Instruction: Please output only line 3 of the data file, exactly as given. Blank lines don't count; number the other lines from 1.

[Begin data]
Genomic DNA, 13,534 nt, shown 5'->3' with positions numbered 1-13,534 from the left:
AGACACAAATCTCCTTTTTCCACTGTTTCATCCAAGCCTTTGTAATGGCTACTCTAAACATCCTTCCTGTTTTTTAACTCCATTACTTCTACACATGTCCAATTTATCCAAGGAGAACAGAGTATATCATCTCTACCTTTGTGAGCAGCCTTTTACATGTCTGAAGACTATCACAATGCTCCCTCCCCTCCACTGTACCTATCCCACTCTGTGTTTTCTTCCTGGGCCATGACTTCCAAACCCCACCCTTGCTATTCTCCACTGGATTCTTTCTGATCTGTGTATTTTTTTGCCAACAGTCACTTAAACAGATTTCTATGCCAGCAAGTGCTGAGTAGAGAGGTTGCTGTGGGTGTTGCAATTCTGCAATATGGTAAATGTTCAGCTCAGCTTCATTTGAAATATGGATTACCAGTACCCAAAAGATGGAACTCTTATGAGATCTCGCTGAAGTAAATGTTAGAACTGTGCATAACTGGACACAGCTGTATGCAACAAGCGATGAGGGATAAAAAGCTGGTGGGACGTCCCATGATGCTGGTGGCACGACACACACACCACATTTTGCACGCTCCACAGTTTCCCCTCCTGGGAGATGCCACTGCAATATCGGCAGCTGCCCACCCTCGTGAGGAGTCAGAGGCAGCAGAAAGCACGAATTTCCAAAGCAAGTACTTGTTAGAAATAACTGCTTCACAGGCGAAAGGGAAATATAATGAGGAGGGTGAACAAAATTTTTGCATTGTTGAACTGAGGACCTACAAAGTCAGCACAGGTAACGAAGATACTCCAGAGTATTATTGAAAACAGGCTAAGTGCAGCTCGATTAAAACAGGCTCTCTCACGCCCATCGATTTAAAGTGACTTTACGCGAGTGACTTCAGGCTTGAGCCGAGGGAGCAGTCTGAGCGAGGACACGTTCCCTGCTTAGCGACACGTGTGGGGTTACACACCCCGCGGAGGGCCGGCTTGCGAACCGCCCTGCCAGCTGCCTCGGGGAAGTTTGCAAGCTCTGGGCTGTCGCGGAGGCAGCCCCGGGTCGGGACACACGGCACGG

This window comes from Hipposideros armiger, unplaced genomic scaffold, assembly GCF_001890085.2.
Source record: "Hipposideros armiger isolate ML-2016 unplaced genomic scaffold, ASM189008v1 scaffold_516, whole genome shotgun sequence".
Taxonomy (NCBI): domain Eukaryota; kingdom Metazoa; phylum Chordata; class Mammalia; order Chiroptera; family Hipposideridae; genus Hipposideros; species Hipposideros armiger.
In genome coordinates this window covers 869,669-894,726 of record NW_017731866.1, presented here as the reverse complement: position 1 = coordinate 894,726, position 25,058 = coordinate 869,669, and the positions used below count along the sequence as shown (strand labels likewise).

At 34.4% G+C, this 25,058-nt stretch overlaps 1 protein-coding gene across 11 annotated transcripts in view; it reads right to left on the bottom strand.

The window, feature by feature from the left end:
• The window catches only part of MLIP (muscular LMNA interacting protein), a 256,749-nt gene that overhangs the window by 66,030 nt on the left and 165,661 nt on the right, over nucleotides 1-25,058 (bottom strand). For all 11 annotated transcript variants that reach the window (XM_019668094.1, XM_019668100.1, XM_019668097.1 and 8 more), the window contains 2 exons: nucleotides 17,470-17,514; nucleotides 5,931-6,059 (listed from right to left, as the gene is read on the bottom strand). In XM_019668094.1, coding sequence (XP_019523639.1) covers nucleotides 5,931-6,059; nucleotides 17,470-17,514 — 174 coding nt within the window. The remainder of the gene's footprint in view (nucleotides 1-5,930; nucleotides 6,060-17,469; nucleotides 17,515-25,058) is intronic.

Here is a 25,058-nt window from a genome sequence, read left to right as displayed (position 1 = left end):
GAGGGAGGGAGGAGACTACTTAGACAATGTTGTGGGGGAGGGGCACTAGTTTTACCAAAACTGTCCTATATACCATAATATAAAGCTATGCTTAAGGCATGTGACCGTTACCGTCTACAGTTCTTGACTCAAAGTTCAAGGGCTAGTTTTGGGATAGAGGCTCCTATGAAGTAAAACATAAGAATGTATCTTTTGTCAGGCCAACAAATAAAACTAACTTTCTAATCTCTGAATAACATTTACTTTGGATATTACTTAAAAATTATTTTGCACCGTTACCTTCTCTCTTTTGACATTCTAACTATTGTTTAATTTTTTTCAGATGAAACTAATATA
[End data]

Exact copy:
This window comes from Hipposideros armiger, unplaced genomic scaffold, assembly GCF_001890085.2.